Christmas In London: A Permanent Assurance
It is the writer’s curse to lose topicality; we age, the world changes fast and London becomes unrecognisable.
New York is, for good and bad, exactly the same old New York I visited on my twenties, even as New Yorkers complain about chain stores and rents. Finite and boundaried, it has barely changed in the time I’ve been going.
I feel that’s largely true of England, and especially at Christmas. The recent book tour reminded me that the changes are largely surface ones. Someone does the dirty work, someone is the lord.
‘You know what’s weird?’ Mihai, my Uber driver said. ‘London at Christmas. It’s like the 1950s, man. Everyone goes inside their houses and they stay in there for days, never going out. All the transport stops. It’s like the 1950s or something. There’s more going on in Romania. That’s when I get to perform my duties. All the essential services still have to run but no-one can get to work, so I do double-shifts to get them where they need to be.’
Mihai was right. Nothing has changed in my lifetime. If anything, it’s got quieter. When I was born, Queen Elizabeth II was on the throne. She still is. The towns and villages were disconnected, hard to travel between, almost isolated. They still are. As a friend points out, to visit anywhere in England you have to make careful plans. If anything small towns are even remoter than they once were – the cities leeched away residents.
But there is one noticeable big change. Because of the internet people are much less communal. Says David, another friend; ‘My son lives on Snapchat. I ban all phones at the meal table and they act as if I’m a nazi. His friends are obsessed with becoming stars but they don’t know what they want to do when they leave school.’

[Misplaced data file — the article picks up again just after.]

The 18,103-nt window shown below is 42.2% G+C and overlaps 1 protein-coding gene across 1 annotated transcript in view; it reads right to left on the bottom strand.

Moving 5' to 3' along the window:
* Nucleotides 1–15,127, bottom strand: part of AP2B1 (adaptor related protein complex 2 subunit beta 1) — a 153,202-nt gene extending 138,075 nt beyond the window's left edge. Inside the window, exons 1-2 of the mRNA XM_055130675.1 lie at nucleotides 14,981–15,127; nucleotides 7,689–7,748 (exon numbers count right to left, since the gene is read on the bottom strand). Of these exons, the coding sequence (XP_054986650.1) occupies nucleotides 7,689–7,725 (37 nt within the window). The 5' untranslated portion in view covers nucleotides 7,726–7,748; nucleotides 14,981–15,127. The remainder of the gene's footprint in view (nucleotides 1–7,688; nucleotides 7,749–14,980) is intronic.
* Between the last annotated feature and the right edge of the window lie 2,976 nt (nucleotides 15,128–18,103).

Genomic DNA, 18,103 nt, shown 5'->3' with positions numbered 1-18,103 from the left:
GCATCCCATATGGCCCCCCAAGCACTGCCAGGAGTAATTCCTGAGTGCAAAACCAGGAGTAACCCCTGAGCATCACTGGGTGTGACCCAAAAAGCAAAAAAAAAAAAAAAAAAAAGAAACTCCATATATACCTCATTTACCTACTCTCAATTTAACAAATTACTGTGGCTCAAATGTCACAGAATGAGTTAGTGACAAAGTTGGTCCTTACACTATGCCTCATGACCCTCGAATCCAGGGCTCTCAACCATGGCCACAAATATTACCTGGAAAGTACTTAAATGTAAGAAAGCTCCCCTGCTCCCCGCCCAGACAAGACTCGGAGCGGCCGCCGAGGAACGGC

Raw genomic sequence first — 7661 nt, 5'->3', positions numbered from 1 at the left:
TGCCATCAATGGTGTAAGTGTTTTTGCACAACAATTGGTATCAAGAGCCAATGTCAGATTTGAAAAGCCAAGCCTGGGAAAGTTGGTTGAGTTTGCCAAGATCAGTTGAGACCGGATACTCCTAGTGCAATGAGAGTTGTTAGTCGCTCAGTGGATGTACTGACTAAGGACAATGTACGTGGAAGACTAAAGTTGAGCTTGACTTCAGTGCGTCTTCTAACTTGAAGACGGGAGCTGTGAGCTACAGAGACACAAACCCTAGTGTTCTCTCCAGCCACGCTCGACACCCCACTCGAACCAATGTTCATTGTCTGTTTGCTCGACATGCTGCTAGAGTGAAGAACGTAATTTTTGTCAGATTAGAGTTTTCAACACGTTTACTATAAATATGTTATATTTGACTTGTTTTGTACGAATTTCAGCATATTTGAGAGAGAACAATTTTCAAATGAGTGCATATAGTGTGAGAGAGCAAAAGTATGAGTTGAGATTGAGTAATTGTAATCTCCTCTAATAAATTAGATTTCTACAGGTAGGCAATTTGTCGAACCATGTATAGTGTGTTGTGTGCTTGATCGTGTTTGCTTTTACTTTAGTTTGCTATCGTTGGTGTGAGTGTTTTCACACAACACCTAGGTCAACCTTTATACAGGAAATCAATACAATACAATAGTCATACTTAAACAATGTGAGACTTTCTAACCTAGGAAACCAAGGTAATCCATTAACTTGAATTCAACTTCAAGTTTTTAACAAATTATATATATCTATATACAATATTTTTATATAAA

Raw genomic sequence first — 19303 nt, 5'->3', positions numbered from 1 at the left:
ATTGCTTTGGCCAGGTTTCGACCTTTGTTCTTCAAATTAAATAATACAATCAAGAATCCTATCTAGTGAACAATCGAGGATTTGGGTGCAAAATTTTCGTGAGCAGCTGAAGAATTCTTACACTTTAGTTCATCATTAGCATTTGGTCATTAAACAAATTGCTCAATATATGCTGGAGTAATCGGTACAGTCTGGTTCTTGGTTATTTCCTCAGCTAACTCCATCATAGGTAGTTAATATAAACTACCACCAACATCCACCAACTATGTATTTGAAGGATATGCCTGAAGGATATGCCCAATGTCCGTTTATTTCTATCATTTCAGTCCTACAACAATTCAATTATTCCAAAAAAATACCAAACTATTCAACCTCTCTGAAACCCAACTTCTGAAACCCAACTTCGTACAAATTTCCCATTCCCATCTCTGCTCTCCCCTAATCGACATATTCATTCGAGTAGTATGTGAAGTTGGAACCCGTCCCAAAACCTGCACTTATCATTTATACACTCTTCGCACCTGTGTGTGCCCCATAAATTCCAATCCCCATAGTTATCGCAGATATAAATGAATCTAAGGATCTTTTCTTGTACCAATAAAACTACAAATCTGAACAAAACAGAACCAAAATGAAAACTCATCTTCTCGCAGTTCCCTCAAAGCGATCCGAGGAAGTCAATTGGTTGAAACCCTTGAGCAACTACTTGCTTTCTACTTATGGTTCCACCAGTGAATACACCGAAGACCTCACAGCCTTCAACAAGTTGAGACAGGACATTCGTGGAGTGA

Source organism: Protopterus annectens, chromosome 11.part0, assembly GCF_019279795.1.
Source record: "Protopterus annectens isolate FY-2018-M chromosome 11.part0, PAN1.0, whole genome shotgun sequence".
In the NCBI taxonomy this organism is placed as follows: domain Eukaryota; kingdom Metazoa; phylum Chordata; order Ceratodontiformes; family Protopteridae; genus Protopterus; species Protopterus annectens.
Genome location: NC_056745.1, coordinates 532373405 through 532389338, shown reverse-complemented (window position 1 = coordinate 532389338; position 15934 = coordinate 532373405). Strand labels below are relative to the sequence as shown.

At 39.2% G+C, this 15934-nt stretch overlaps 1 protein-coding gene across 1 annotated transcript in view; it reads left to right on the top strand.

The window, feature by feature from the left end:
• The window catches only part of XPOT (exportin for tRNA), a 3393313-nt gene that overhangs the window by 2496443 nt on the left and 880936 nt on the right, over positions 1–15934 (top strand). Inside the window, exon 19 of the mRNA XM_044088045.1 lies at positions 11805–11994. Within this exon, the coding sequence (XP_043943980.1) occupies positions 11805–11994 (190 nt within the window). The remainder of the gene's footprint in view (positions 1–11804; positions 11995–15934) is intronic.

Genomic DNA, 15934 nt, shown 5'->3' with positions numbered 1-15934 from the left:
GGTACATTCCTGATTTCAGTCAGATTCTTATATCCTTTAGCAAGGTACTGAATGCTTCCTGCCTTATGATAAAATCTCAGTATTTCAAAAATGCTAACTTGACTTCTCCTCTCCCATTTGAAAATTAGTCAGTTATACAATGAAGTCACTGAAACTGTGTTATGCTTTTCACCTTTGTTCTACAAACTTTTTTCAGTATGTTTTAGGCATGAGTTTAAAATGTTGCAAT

In other areas a steady, unchanging, common-sense Englishness is reflected in how we pass our leisure time, in what we read and watch and do.
In this most literate of nations (not true; Iceland is 100% literate but it’s the size of Norwich) we admire the most English writers, but with a tart edge, authors like Kate Atkinson, Alan Bennett, Phillip Pullman. We voted ‘Mrs Brown’s Boys’ as the top British comedy show which, with its grotesquely backward attitudes could have been made in 1972. Our politics are largely conservative. We still put on reruns of the Two Ronnies, and laugh when Ronnie Corbett conflates the Christmas turkey with his dance partner, saying ‘there’s a lot of meat on that old bird’. The most radical UK fashion movement in years was hipsterism, which actually began in the 1940s and involved looking like our grandparents. The British took to it with a vengeance; we are a country hobbled by our history. Our political leaders are the faintest ghosts of Churchill, without the bravery, the elan, wit or grace.
Topicality doesn’t play well in novels. And so we remain in our glitter-covered prisons, with the snowy cottages and the robins. First world problems, what are you gonna do? But I have to admit; there’s something safe and comfortable about Christmas in London. Tonight In Christmas Eve I was in Piccadilly and the West End. In the seventies it was filled with Arabs, in the eighties, with Americans. Now it’s Chinese. All stop and stare at London – changeless and changing, aglow in the winter night, as it always was.